I just finished reading Elaine Khosrova's Butter: A Rich History, which came out earlier this month. Butter is a book that traverses the globe, and Khosrova writes with authority—and keen cultural respect—on the multifarious ways this hunk of dairy has formed the backbone of dishes across the world.
The most striking element of this 300-plus page book was, to me, the matter-of-factness with which Khosrova discusses ghee, the clarified butter that is elemental to South Asian cooking. She notes ghee's appeal is both culinary and pharmaceutical. Khosrova admits she has begun to deploy ghee frequently in her own cooking, such as when browning meats or sautéing vegetables—not just in Indian recipes and curries that call for it.
This made me smile. After all, there was a period, during my childhood, when ghee—this clarified butter that was a fixture of my mother's cooking, usually bought from a Subzi Mandi in a canister the size of a Nivea container—felt like a secret, treasured culinary talisman. No one else, beyond Indian households like mine, knew about ghee. Growing up, I would routinely eat spoonfuls of basmati rice and dal every night with a dollop of ghee. "It's good for you," my mom always told me, scooping it onto my plate and cloaking it in piles of rice that it'd sit underneath until it dissolved beneath the heat. Ghee enriched dinners of dal and rice substantially.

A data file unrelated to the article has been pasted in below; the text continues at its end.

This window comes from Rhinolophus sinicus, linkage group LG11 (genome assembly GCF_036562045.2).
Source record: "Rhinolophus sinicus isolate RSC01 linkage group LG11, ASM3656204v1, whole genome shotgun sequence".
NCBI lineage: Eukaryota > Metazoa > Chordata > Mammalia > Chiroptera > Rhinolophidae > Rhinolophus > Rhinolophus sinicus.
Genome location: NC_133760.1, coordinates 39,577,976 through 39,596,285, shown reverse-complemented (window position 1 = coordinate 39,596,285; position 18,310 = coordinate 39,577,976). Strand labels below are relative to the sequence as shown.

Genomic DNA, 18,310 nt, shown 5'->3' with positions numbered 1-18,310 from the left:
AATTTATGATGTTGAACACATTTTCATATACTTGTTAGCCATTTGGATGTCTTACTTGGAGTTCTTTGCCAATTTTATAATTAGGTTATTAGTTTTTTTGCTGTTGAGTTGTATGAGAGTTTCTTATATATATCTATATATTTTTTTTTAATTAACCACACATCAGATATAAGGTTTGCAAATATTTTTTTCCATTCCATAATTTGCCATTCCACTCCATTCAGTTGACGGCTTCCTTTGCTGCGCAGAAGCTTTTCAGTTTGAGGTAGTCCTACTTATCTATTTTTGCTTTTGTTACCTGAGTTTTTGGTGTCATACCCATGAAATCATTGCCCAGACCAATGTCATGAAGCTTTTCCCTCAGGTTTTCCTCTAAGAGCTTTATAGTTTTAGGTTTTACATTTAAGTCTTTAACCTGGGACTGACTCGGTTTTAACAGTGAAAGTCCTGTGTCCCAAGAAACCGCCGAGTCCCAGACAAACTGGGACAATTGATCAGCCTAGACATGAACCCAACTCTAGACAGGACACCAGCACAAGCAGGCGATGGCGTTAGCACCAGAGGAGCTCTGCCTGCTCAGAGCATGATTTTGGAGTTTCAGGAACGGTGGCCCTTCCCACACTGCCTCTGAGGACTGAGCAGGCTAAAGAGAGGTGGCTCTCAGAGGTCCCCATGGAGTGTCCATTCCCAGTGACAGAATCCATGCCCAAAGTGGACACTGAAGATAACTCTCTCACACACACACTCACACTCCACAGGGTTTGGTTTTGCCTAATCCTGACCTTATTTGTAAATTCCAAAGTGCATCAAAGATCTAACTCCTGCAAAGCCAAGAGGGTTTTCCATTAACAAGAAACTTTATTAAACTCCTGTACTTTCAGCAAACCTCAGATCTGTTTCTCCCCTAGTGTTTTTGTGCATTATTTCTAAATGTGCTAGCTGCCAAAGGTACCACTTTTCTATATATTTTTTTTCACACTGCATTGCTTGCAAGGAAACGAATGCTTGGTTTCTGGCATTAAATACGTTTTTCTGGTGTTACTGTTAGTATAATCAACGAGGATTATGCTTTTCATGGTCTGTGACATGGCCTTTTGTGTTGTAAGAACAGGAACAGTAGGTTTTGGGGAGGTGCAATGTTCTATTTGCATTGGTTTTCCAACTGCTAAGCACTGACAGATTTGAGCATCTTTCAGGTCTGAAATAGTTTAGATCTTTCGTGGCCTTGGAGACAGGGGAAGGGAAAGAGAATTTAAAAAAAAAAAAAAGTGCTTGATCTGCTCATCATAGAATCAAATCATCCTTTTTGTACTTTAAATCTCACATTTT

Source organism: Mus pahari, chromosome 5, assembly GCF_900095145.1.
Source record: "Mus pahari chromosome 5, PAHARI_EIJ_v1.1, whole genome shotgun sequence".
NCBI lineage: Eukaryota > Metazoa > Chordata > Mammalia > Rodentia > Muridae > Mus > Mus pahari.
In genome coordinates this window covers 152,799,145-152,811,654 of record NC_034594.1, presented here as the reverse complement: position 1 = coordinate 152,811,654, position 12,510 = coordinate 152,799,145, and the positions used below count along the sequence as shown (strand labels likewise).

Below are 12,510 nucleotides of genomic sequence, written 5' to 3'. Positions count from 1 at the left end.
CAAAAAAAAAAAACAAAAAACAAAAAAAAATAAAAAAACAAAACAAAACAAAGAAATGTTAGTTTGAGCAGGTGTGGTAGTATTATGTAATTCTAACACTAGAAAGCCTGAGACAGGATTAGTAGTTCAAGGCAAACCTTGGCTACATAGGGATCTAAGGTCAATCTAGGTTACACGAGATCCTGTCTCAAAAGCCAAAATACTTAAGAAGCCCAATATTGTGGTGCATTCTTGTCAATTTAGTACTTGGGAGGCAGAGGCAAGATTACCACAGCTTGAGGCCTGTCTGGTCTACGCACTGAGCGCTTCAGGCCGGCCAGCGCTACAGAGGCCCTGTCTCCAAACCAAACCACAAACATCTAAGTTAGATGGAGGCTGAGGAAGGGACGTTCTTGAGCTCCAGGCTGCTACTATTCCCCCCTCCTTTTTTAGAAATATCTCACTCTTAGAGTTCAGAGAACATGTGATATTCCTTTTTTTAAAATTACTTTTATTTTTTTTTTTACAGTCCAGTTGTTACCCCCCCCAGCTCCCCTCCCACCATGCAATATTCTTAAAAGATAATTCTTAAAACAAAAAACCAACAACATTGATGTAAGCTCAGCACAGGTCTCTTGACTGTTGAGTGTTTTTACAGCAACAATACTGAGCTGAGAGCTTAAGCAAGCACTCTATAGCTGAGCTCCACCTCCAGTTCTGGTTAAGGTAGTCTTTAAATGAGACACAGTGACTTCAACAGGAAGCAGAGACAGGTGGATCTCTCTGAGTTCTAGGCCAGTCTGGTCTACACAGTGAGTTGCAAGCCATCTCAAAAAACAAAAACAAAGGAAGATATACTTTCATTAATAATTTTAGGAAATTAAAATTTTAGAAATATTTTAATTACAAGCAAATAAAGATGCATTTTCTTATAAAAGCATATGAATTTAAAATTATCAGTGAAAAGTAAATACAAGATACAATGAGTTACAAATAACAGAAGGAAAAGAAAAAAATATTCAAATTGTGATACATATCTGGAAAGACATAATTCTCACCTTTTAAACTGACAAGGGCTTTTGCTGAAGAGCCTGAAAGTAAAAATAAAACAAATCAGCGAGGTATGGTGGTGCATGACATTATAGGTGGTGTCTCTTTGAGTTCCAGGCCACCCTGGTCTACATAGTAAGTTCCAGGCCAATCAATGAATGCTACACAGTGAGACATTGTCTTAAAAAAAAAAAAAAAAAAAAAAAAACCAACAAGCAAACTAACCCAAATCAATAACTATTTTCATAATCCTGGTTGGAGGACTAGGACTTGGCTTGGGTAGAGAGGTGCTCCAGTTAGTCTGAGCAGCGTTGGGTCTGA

But I would never retain my mom's explanation of ghee, which was as follows: It was a healthy, aromatic form of clarified butter. I had an astonishingly difficult time articulating this difference between butter and ghee to non-Indian friends at school. It didn't help that this word was impossible to pronounce in a way they would be able to understand (I'd often have to spell it out, which confused them further).
That was in the mid-aughts. I've noticed that the landscape for knowledge of ghee has changed considerably since. I believe it was around the time I went to college in the Bay Area—a hotspot for health food—in 2010 when I learned that my new collegiate peers, not just Indian kids, knew what ghee was. I didn't need to explain it.
Though I could speak to my own anecdotal experience, I couldn't quite pinpoint when ghee became "a thing" that permeated the greater American consciousness beyond that of the South Asian diaspora. Khosrova, whom I spoke to this weekend, attributes its rise to a few other factors. "Some might say that the moment Walmart started to carry ghee—in 2009, I think—marked its shift to the mainstream," she told me. "That certainly is some kind of litmus test."
"What's intriguing about the growth of the ghee market in the States, I think, is that much of it has been driven more by the exploding yoga scene rather than food, fashion, or media," she observed. "Yoga is so closely linked to Ayurvedic systems of health, which very much advocate the use of ghee made from cultured milk." She explained practitioners of yoga are often regularly exposed to the Ayurvedic message of dietary wellness, to which ghee is central. Ghee has, as a result, acquired quite a reputation for being a "healthy" cooking fat.
Khosrova reminded me that ghee is still undergoing its gestation period for a large swath of America—there is a middle America beyond the foodie fringe who does not know what ghee is. For some, it has not yet had its "moment." Yet, to a good number of Americans whom I could never explain it to lucidly and eloquently, ghee is something that no longer needs clarification.
Elaine Khosrova's Butter: A Rich History is out now from Algonquin.
When did you first know about ghee? Let us know in the comments.
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